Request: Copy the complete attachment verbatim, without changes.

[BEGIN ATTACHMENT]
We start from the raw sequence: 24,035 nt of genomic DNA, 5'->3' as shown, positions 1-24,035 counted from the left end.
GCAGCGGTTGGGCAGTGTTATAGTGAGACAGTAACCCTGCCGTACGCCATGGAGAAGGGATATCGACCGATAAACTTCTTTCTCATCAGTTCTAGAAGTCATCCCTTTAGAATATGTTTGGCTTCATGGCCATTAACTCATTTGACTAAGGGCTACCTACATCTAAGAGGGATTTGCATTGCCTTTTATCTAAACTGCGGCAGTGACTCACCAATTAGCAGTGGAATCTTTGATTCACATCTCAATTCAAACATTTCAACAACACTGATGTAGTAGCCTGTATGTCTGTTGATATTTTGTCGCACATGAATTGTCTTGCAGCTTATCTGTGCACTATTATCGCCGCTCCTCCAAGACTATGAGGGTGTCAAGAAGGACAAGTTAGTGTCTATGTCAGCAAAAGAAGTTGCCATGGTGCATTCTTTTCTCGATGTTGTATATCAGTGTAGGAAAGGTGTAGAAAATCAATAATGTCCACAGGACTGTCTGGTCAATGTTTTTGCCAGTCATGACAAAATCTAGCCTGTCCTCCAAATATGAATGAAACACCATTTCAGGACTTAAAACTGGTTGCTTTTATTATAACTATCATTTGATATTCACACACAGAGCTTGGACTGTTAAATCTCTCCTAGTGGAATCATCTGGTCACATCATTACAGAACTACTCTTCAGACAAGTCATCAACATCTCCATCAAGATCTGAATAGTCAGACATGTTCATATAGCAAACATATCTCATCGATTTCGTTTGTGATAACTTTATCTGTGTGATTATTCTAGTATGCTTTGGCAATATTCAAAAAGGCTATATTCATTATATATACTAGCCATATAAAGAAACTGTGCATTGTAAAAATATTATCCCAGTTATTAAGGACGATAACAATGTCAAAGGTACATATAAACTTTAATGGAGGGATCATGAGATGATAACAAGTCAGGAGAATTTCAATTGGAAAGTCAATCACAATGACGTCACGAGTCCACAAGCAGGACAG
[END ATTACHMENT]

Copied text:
We start from the raw sequence: 24,035 nt of genomic DNA, 5'->3' as shown, positions 1-24,035 counted from the left end.
GCAGCGGTTGGGCAGTGTTATAGTGAGACAGTAACCCTGCCGTACGCCATGGAGAAGGGATATCGACCGATAAACTTCTTTCTCATCAGTTCTAGAAGTCATCCCTTTAGAATATGTTTGGCTTCATGGCCATTAACTCATTTGACTAAGGGCTACCTACATCTAAGAGGGATTTGCATTGCCTTTTATCTAAACTGCGGCAGTGACTCACCAATTAGCAGTGGAATCTTTGATTCACATCTCAATTCAAACATTTCAACAACACTGATGTAGTAGCCTGTATGTCTGTTGATATTTTGTCGCACATGAATTGTCTTGCAGCTTATCTGTGCACTATTATCGCCGCTCCTCCAAGACTATGAGGGTGTCAAGAAGGACAAGTTAGTGTCTATGTCAGCAAAAGAAGTTGCCATGGTGCATTCTTTTCTCGATGTTGTATATCAGTGTAGGAAAGGTGTAGAAAATCAATAATGTCCACAGGACTGTCTGGTCAATGTTTTTGCCAGTCATGACAAAATCTAGCCTGTCCTCCAAATATGAATGAAACACCATTTCAGGACTTAAAACTGGTTGCTTTTATTATAACTATCATTTGATATTCACACACAGAGCTTGGACTGTTAAATCTCTCCTAGTGGAATCATCTGGTCACATCATTACAGAACTACTCTTCAGACAAGTCATCAACATCTCCATCAAGATCTGAATAGTCAGACATGTTCATATAGCAAACATATCTCATCGATTTCGTTTGTGATAACTTTATCTGTGTGATTATTCTAGTATGCTTTGGCAATATTCAAAAAGGCTATATTCATTATATATACTAGCCATATAAAGAAACTGTGCATTGTAAAAATATTATCCCAGTTATTAAGGACGATAACAATGTCAAAGGTACATATAAACTTTAATGGAGGGATCATGAGATGATAACAAGTCAGGAGAATTTCAATTGGAAAGTCAATCACAATGACGTCACGAGTCCACAAGCAGGACAG